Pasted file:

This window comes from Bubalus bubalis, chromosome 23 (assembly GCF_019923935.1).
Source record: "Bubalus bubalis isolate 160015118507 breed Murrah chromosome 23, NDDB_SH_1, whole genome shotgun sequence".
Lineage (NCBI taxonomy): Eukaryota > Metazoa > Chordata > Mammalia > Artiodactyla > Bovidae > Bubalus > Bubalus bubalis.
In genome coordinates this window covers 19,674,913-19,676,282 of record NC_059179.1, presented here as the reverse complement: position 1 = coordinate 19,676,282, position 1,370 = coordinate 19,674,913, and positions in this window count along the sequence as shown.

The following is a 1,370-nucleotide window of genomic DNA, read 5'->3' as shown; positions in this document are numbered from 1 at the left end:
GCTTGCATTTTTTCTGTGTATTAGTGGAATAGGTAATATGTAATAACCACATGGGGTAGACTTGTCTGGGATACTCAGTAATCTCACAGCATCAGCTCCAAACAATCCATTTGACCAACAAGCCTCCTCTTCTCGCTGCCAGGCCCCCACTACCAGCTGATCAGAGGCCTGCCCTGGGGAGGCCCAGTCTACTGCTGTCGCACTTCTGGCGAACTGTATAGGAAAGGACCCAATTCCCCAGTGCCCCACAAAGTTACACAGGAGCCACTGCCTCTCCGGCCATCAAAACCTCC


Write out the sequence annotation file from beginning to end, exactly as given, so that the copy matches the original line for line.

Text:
This window comes from Bubalus bubalis, chromosome 23 (assembly GCF_019923935.1).
Source record: "Bubalus bubalis isolate 160015118507 breed Murrah chromosome 23, NDDB_SH_1, whole genome shotgun sequence".
Lineage (NCBI taxonomy): Eukaryota > Metazoa > Chordata > Mammalia > Artiodactyla > Bovidae > Bubalus > Bubalus bubalis.
In genome coordinates this window covers 19,674,913-19,676,282 of record NC_059179.1, presented here as the reverse complement: position 1 = coordinate 19,676,282, position 1,370 = coordinate 19,674,913, and positions in this window count along the sequence as shown.

The following is a 1,370-nucleotide window of genomic DNA, read 5'->3' as shown; positions in this document are numbered from 1 at the left end:
GCTTGCATTTTTTCTGTGTATTAGTGGAATAGGTAATATGTAATAACCACATGGGGTAGACTTGTCTGGGATACTCAGTAATCTCACAGCATCAGCTCCAAACAATCCATTTGACCAACAAGCCTCCTCTTCTCGCTGCCAGGCCCCCACTACCAGCTGATCAGAGGCCTGCCCTGGGGAGGCCCAGTCTACTGCTGTCGCACTTCTGGCGAACTGTATAGGAAAGGACCCAATTCCCCAGTGCCCCACAAAGTTACACAGGAGCCACTGCCTCTCCGGCCATCAAAACCTCC